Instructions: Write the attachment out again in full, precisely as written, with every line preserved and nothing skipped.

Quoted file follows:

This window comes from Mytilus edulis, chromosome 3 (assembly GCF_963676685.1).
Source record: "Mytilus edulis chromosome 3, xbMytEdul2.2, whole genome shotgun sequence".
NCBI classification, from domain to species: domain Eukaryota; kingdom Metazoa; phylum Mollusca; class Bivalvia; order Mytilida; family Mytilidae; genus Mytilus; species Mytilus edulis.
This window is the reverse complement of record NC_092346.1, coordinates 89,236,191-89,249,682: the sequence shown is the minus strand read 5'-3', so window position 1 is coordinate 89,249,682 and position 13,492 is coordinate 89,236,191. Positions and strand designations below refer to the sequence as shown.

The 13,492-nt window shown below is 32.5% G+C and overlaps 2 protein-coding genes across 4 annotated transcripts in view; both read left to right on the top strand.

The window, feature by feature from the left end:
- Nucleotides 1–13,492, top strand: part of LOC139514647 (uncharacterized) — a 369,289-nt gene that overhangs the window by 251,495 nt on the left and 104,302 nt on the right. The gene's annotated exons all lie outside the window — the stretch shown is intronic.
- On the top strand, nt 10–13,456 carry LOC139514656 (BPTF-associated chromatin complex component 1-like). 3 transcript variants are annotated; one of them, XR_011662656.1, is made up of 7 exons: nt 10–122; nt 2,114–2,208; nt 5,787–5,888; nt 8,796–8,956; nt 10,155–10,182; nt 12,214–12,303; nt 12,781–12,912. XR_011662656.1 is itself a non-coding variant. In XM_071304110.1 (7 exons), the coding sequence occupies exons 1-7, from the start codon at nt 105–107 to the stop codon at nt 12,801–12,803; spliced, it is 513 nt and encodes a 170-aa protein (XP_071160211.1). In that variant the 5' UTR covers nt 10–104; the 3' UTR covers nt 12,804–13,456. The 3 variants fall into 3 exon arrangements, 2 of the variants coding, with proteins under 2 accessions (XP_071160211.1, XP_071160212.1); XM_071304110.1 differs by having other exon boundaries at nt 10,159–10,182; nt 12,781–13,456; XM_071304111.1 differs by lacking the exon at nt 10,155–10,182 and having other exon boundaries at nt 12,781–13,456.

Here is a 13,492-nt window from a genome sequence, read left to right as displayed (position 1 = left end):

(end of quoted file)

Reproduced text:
This window comes from Mytilus edulis, chromosome 3 (assembly GCF_963676685.1).
Source record: "Mytilus edulis chromosome 3, xbMytEdul2.2, whole genome shotgun sequence".
NCBI classification, from domain to species: domain Eukaryota; kingdom Metazoa; phylum Mollusca; class Bivalvia; order Mytilida; family Mytilidae; genus Mytilus; species Mytilus edulis.
This window is the reverse complement of record NC_092346.1, coordinates 89,236,191-89,249,682: the sequence shown is the minus strand read 5'-3', so window position 1 is coordinate 89,249,682 and position 13,492 is coordinate 89,236,191. Positions and strand designations below refer to the sequence as shown.

The 13,492-nt window shown below is 32.5% G+C and overlaps 2 protein-coding genes across 4 annotated transcripts in view; both read left to right on the top strand.

The window, feature by feature from the left end:
- Nucleotides 1–13,492, top strand: part of LOC139514647 (uncharacterized) — a 369,289-nt gene that overhangs the window by 251,495 nt on the left and 104,302 nt on the right. The gene's annotated exons all lie outside the window — the stretch shown is intronic.
- On the top strand, nt 10–13,456 carry LOC139514656 (BPTF-associated chromatin complex component 1-like). 3 transcript variants are annotated; one of them, XR_011662656.1, is made up of 7 exons: nt 10–122; nt 2,114–2,208; nt 5,787–5,888; nt 8,796–8,956; nt 10,155–10,182; nt 12,214–12,303; nt 12,781–12,912. XR_011662656.1 is itself a non-coding variant. In XM_071304110.1 (7 exons), the coding sequence occupies exons 1-7, from the start codon at nt 105–107 to the stop codon at nt 12,801–12,803; spliced, it is 513 nt and encodes a 170-aa protein (XP_071160211.1). In that variant the 5' UTR covers nt 10–104; the 3' UTR covers nt 12,804–13,456. The 3 variants fall into 3 exon arrangements, 2 of the variants coding, with proteins under 2 accessions (XP_071160211.1, XP_071160212.1); XM_071304110.1 differs by having other exon boundaries at nt 10,159–10,182; nt 12,781–13,456; XM_071304111.1 differs by lacking the exon at nt 10,155–10,182 and having other exon boundaries at nt 12,781–13,456.

Here is a 13,492-nt window from a genome sequence, read left to right as displayed (position 1 = left end):